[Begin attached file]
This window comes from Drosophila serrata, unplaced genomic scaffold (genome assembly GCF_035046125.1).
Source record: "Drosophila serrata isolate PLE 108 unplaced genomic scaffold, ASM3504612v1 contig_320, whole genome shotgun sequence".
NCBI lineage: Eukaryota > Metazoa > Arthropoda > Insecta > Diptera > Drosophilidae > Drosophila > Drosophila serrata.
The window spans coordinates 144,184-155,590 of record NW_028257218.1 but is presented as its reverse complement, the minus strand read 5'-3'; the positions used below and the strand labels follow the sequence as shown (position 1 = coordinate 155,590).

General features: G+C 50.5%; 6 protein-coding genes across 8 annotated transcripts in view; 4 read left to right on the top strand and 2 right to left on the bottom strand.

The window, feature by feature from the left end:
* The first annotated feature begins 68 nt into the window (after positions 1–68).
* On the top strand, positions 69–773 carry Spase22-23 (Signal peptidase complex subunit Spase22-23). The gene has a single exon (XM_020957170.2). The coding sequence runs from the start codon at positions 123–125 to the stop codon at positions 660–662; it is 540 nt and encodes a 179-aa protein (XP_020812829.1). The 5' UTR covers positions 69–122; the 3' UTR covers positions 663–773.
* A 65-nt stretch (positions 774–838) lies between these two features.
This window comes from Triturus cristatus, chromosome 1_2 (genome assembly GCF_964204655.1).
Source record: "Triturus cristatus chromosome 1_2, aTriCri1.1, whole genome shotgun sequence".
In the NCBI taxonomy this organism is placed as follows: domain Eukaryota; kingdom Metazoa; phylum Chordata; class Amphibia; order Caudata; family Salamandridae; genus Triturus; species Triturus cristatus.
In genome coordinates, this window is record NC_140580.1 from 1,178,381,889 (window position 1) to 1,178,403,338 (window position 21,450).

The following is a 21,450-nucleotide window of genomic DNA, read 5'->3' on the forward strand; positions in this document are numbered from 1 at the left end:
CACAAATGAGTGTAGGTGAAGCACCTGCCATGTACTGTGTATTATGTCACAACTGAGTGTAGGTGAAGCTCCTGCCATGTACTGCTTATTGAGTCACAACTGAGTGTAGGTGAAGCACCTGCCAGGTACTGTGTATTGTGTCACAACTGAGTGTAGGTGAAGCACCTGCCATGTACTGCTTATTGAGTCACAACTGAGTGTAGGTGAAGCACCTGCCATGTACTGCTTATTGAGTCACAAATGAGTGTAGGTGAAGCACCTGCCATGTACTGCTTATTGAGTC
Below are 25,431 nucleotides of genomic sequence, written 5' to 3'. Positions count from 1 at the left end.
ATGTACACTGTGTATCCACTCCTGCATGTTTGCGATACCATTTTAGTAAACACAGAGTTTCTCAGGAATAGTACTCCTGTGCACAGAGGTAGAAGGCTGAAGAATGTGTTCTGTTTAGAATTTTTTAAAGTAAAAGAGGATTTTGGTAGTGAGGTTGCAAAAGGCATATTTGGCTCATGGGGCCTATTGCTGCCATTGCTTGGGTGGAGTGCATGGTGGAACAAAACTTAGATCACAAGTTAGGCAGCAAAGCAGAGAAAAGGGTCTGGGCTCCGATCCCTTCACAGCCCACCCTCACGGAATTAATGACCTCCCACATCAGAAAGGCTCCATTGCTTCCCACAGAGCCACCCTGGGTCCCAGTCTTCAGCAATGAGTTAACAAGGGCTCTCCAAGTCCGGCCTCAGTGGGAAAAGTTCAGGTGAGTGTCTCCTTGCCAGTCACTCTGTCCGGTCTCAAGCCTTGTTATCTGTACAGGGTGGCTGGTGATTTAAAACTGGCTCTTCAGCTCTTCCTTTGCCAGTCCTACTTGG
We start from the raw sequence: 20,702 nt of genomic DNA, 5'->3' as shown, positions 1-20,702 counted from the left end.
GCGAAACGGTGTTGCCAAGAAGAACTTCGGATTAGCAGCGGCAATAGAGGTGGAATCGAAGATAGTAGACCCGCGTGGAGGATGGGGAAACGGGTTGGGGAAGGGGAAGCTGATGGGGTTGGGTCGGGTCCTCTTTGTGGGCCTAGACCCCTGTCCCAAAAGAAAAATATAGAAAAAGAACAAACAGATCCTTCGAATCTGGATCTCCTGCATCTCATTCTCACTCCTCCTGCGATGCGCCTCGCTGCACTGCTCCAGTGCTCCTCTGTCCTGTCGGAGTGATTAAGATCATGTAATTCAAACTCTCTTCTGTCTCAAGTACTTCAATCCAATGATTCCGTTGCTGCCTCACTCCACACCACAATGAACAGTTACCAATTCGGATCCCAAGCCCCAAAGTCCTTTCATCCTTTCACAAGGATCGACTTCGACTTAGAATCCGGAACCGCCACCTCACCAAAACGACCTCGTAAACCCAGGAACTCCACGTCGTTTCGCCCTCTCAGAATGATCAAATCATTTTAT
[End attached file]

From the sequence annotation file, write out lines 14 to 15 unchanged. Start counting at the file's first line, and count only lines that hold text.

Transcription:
The following is a 21,450-nucleotide window of genomic DNA, read 5'->3' on the forward strand; positions in this document are numbered from 1 at the left end:
CACAAATGAGTGTAGGTGAAGCACCTGCCATGTACTGTGTATTATGTCACAACTGAGTGTAGGTGAAGCTCCTGCCATGTACTGCTTATTGAGTCACAACTGAGTGTAGGTGAAGCACCTGCCAGGTACTGTGTATTGTGTCACAACTGAGTGTAGGTGAAGCACCTGCCATGTACTGCTTATTGAGTCACAACTGAGTGTAGGTGAAGCACCTGCCATGTACTGCTTATTGAGTCACAAATGAGTGTAGGTGAAGCACCTGCCATGTACTGCTTATTGAGTC